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Go for growth

Government has picked the low-hanging fruit. Now it must go further

Written by Rupa Rege Nitsure |
Updated: November 4, 2014 8:56:35 am
The IIF expects net private capital inflows to India to be around $ 90 billion in 2014-15 and 2015-16 each. The IIF expects net private capital inflows to India to be around $ 90 billion in 2014-15 and 2015-16 each.

Amid rising jitters over global growth and heightened volatility in financial markets, emerging markets (EMs) appear to be better placed to weather the storm. Despite the fact that capital flows to EMs have been choppy over the past six months, the Institute of International Finance (IIF), Washington, projects a gradual rise in capital flows to EMs. The IIF expects net private capital inflows to India to be around $ 90 billion in 2014-15 and 2015-16 each.

The bolstering of investor and creditor confidence in India is primarily thanks to the shrinking of its current account deficit, a credible inflation-fighting regime at the RBI and the business-friendly image of Prime Minister Narendra Modi. Yet, the euphoria seen in financial markets between March and July cooled in subsequent months as Indian policymakers were seen to be taking the easy way out by plucking the low-hanging fruit, while market participants expected big-ticket reforms. Investors, as well as economists, were disappointed with the government’s first budget and the painfully slow action on critical issues that had stalled revival in the real sector. In its “Outlook for India’s Markets (September, 2014)”, the BlackRock Investment Institute had said, “A clear roadmap is needed to move from promise to performance”. In fact, FIIs turned net sellers of Indian equities in the month of October. The message from all major investment firms was loud and clear: the government’s pace of reform would be the key determinant in sustaining investor interest.

The recent victory of the BJP in Haryana and Maharashtra has added to the Central government’s power to initiate reforms. BJP-ruled states now account for nearly half of India’s GDP. This victory seems to have prompted the Centre to forge ahead on key structural reforms without losing any time.

Even before the results were announced, the PM reshuffled his team of civil servants and hired Arvind Subramanian, seen to be reformist, as his chief economic advisor. His government went on to announce two major energy reforms — the much talked about diesel price deregulation was made effective from October 18 and natural gas prices were hiked by 33.6 per cent to $ 5.61/ mmBtu, starting November 1, with a promise to revise them every six months. The government also relaunched the direct benefit transfer (DBT) scheme for the LPG subsidy in 54 districts. While the deregulation of diesel prices will soften inflation (as fuel prices have crashed globally), the rise in gas prices will raise the prices of basic goods like fertilisers and electricity, which have strong forward linkages with many other sectors. However, the overall impact on electricity prices will be relatively muted because the proportion of gas-based power projects is quite low at 8.92 per cent.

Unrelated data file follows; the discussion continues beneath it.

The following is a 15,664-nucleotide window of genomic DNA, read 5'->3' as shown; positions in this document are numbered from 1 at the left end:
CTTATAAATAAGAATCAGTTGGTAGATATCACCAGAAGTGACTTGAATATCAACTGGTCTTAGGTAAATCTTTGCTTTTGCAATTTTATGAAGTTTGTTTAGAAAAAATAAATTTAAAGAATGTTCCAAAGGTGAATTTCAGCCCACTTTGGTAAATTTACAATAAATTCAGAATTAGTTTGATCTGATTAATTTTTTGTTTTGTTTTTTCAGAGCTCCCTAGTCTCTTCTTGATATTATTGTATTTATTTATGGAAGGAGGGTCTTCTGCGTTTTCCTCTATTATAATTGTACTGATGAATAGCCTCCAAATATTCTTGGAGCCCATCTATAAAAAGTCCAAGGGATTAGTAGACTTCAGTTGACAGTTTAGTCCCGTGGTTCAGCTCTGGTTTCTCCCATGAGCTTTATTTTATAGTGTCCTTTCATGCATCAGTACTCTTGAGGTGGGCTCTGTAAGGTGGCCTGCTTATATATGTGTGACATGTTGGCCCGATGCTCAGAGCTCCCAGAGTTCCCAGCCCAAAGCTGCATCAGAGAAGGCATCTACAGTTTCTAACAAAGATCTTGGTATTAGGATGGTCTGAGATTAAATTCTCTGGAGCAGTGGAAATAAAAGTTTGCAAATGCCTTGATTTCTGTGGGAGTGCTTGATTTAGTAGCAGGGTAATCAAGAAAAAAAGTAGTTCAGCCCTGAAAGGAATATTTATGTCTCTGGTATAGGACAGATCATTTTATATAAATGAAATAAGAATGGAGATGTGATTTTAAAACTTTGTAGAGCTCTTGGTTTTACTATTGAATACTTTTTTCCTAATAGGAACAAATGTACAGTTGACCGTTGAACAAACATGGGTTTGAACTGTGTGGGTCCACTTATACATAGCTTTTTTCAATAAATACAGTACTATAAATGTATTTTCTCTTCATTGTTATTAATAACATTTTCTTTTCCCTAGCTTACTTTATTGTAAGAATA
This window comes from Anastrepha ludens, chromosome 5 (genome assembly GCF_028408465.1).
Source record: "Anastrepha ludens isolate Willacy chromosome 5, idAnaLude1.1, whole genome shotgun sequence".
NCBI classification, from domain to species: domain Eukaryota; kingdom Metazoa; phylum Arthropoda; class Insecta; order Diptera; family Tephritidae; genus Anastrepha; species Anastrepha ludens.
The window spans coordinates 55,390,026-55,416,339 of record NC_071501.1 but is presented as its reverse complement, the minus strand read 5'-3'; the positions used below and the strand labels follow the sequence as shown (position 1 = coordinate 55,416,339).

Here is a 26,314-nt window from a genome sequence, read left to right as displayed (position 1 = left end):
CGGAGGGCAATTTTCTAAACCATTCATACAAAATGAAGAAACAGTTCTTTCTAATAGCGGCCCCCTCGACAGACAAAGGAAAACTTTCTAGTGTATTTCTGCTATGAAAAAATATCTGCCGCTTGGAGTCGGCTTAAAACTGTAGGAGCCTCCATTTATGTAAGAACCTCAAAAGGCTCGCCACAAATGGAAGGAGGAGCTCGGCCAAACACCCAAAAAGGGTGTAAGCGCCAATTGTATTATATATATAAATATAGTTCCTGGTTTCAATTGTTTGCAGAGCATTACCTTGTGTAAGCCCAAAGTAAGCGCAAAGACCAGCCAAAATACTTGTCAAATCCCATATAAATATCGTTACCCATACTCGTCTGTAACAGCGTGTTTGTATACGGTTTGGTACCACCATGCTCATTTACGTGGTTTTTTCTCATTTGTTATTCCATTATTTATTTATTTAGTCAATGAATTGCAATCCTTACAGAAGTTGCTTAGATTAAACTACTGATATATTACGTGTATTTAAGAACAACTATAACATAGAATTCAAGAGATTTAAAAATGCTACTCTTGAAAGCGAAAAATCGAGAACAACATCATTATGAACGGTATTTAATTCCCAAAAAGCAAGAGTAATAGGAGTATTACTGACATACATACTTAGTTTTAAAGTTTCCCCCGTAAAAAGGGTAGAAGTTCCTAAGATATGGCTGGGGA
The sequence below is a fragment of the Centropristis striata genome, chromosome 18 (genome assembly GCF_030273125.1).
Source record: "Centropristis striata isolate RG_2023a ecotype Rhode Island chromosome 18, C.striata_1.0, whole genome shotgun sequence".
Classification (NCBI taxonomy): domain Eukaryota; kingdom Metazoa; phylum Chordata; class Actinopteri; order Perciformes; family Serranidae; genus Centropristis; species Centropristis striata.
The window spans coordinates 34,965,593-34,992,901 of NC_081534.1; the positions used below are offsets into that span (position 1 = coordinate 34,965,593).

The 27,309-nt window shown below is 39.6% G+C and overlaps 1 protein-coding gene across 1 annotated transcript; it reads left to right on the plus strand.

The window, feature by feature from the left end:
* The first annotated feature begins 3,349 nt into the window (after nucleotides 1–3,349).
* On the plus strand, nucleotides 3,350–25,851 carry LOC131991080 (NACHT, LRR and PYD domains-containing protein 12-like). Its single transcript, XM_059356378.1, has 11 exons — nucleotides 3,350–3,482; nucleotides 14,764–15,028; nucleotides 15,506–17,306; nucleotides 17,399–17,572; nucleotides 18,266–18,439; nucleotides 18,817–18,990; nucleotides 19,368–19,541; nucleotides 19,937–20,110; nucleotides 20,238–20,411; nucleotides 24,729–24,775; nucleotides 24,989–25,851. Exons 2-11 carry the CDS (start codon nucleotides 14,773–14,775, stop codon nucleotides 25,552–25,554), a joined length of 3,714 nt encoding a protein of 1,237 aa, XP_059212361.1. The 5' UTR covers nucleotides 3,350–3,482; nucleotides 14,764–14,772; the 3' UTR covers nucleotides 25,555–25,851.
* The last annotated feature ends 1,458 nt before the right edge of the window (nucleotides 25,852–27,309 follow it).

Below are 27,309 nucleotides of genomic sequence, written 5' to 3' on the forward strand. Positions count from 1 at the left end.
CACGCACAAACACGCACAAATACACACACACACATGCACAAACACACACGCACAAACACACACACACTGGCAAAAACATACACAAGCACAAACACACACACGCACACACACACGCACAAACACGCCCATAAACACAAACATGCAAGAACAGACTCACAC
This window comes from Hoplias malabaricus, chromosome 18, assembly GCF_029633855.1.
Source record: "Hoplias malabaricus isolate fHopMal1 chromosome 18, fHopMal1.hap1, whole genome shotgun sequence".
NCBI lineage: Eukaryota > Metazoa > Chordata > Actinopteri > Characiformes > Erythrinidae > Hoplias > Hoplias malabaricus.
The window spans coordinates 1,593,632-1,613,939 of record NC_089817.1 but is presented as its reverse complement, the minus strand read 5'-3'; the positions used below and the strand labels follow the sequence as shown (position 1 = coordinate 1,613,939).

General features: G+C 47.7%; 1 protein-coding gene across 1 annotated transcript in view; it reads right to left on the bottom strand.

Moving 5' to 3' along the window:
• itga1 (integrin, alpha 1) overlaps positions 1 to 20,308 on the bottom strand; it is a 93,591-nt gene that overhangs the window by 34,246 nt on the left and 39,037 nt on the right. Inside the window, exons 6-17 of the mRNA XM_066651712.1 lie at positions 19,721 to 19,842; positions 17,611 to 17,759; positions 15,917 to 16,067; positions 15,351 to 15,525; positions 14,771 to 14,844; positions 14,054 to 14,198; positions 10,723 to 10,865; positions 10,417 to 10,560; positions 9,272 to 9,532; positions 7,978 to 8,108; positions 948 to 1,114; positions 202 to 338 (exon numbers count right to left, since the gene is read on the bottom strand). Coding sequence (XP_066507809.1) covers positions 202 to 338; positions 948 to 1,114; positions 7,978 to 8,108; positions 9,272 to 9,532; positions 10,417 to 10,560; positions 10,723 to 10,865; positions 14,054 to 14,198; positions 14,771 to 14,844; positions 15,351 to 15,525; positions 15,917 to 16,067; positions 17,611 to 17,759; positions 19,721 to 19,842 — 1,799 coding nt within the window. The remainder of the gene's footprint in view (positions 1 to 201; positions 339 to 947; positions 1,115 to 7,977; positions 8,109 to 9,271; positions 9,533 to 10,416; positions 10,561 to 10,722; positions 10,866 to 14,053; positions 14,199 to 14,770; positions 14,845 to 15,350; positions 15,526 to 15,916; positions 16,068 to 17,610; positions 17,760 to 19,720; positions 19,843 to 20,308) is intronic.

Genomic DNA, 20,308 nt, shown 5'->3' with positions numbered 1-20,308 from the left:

On the labour-law front, the government took steps to end the “inspector raj”, reduce the number of forms, introduce a single-window labour portal etc. The plan is to align India’s labour laws with the globally accepted framework to make manufacturing more competitive.

While these are all steps in the right direction, one cannot expect a sudden and strong revival in growth. Our twin deficit problems (high current account and fiscal deficits) and persistently high inflation have deep roots. It is essential to remember that besides a strong political mandate, favourable global conditions like softening oil prices have enabled the Centre to implement politically sensitive fuel price reforms. It will be a challenge to continue with these policies once oil prices start rising. It is essential to have a consistent commitment to these reform initiatives in the interest of macroeconomic stability. It is not going to be easy, given that the nation has lived with distorted price signals for more than 67 years.

Investors need to see India’s reform process as sustainable, without the possibility of a sudden reversal. This requires a consistent fiscal deficit reduction programme with a sustained focus on trimming the fuel and fertiliser subsidies and rationalising the consumption of these commodities; a firm commitment to the RBI’s newly recommended monetary policy framework to prevent any resurgence of inflation (India still has one of the highest levels of inflation in the world, that too despite an economic slowdown); and an exchange rate policy to keep the real effective rate stable at a competitive level.

In the short to medium term, the Indian government needs to focus more on domestic market-driven production sectors because weak global growth is expected to translate into limp trade growth for the next few years. However, once we create sufficient capacities in the manufacturing sector and as global demand for Indian goods and services revives, we can enter export markets in a big way. Strong and sustained growth in exports is the only way to reduce India’s current account deficit. But for this, it is necessary to manage a competitive exchange rate, as was done by our East Asian peers to build their manufacturing sectors.

As global investors are looking for consistent policies and decent returns on investment on a sustainable basis, the challenge is not just to create an optimal policy mix but also to develop politically neutral foundations for sustainable economic growth.

The writer is chief economist and general manager, Bank of Baroda

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